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Drug Driving

Drug Driving Solicitor

If you or someone you know has been accused of drug driving, our specialist drug driving solicitors are here to provide expert legal support and advice throughout proceedings.

Facing charges for alleged drug driving offences is extremely stressful, with the consequences potentially far reaching. Our drug driving solicitors understand this, working with you closely throughout proceedings to ensure you’re always kept in the loop and giving you complete support.

At BKP Solicitors, our team of legal experts has successfully defended drug driving cases since 1998. Our extensive knowledge in this area will provide you with peace of mind that you have the best possible legal help on your side. Get in touch with our team of motoring law solicitors today by calling us or completing our online contact form.

How Our Drug Driving Solicitors Can Help

At BKP Solicitors, we understand how stressful it can be to face drug driving charges, especially if losing your licence will mean a loss of livelihood and independence. We are here to fight your corner and have a proven track record of successfully defending a variety of motoring offences.

We can provide you with all the necessary guidance, advice and have the expertise to represent you in court. We have helped hundreds of clients avoid disqualification and many of our cases have been dropped by the prosecution without coming to trial.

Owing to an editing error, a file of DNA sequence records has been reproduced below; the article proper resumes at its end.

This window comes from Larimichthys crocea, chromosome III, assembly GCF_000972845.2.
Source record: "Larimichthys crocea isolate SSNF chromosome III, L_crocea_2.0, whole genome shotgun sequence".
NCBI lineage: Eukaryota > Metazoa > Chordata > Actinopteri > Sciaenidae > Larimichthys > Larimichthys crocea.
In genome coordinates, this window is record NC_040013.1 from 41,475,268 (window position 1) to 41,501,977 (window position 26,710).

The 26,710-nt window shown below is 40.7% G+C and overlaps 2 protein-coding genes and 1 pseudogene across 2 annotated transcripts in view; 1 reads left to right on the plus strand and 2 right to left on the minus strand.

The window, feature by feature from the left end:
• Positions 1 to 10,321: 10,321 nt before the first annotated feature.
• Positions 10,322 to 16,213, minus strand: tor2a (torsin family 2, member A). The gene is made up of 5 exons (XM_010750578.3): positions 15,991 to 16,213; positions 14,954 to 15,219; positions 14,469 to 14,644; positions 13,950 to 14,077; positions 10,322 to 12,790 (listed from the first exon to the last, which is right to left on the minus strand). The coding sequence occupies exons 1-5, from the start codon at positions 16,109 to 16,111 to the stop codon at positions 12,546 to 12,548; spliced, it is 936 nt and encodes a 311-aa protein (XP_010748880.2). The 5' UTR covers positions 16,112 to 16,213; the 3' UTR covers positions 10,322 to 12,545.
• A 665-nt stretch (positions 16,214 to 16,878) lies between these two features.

By instructing BKP Solicitors, you can be assured that you have a team of highly skilled legal professionals who will provide you with the exceptional representation that you deserve.

What Is Drug Driving?

At the most basic level, drug driving is simply operating a motor vehicle whilst under the influence of drugs which may impair your ability to drive.

Since 2015, there have been two ways you can be prosecuted for drug driving offences, with the method of prosecution depending on the drugs involved. They are:

  • Driving whilst unfit through drugs
  • Driving with excess drugs

Driving Whilst Unfit Through Drugs

If you are to be convicted of driving whilst unfit through drugs, the prosecution must demonstrate that your driving ability was impaired as a result of you taking drugs before choosing to drive.

Naturally, this is difficult to prove, with the police typically using a roadside test to judge your level of impairment. The test will include:

  • Checking your pupil size
  • Modified Romberg balance test
  • The walk and turn test
  • The one leg stand
  • Putting your finger to your nose

Should the police decide you have failed this test, you will be taken to the police station to get a blood sample to define the precise amount of drugs in your system at the time.